This post continues the summary of a talk I gave at the University of Vermont several weeks ago. The first installment is here.
A foundational question in the debate over theory and practice within feminist thinking is the role of the state and of reform through legislative means.
I believe it is time to focus on other avenues for action besides working through governments. Nations all over the world, including the most “advanced” from a gender perspective, have failed to follow through on equality for women. Indeed, on some issues such as equal pay, countries are studiously looking the other way while a staggering degree of discrimination occurs. In many developing countries, the laws that have the most impact on women–family and inheritance rules, for instance–do not come under the purview of the state at all, but are completely controlled by religious institutions. The world’s poorest and most repressive states often show no friendliness to the cause of women whatsoever. So it seems to me that the limits of the state’s usefulness as a lever to empower women are becoming clear.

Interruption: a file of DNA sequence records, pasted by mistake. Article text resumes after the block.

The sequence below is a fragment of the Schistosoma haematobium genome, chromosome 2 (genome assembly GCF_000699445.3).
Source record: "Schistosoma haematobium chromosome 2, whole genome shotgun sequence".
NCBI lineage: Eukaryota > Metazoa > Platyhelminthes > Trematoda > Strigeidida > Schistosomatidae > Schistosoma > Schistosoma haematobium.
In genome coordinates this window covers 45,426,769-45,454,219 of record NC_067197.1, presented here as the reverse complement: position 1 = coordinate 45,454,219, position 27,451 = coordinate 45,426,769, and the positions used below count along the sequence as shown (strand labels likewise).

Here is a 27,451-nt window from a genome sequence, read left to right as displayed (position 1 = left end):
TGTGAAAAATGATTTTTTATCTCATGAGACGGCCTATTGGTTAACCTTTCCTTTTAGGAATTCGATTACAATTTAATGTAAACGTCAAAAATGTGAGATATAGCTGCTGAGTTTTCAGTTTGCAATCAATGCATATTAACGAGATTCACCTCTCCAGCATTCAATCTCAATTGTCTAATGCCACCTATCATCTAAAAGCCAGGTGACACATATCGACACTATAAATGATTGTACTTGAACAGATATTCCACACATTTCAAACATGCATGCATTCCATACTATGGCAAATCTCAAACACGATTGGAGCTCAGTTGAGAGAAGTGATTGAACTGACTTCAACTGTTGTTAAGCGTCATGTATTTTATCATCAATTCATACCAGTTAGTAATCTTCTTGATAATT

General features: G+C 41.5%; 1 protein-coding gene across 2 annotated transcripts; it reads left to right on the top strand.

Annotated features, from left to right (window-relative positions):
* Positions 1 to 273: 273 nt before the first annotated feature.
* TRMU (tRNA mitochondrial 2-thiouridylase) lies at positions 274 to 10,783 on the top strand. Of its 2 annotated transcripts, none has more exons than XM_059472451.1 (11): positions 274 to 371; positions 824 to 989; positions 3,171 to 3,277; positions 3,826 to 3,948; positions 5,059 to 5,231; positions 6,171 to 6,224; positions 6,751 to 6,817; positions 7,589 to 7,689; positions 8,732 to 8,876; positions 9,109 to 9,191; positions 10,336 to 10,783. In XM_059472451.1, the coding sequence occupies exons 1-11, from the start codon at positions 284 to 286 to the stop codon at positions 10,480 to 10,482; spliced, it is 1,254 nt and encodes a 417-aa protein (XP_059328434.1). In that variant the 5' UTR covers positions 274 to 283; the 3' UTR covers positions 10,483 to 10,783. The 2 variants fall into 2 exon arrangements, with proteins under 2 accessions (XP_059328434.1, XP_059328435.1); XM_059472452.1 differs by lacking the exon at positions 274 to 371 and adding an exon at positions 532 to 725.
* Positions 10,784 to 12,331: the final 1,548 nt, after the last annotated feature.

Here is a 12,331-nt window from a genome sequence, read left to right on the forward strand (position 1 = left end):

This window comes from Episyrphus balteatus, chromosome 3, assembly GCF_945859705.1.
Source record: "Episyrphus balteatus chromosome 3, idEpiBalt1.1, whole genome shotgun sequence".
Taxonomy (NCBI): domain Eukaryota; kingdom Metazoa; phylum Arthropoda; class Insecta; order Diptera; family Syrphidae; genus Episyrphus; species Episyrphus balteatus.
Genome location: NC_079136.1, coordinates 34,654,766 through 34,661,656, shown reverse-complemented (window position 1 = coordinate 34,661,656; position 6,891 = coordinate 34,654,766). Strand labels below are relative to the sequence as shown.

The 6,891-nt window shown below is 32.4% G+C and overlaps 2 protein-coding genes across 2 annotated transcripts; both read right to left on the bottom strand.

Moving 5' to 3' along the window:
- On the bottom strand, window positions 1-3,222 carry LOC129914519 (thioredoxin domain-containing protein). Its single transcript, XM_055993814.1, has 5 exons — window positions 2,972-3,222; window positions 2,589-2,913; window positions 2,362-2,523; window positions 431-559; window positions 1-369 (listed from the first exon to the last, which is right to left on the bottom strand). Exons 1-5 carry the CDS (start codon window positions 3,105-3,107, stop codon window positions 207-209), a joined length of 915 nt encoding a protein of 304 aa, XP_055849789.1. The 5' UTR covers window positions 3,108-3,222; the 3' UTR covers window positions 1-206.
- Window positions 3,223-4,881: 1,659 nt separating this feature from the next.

The bar representing perfect equality--where women are paid the same as men for the same job--is the black one at the far right. So, every country shown here is falling well short. In this chart, the only nation without equal pay legislation is India. Note India's record is little different from the United States'. See that Scandinavian countries are really not much closer to equal pay than India or the US. All the different metrics for wage comparisons make it clear that gender discrimination in pay continues at a level so massive as to be measurable in the aggregate, despite decades of equality law. It is a clear failure of the state to enforce protection for half the citizenry.
Liberal Feminism–the predominant approach over more than two centuries in America–has often worked through changes in law, even when economic reform (such as stopping employment discrimination) was the objective. The feminist movement in America (and England) grew from the tradition of the Enlightenment, with its emphasis on citizenship, reason, and debate–and so naturally leaned toward legislative solutions. With that in mind, we can understand why so much practical focus has been on the state.
Market Feminism adds a practice-oriented, evidence-based economic approach to the "pass a law or blow it up" repertoire of the Second Wave.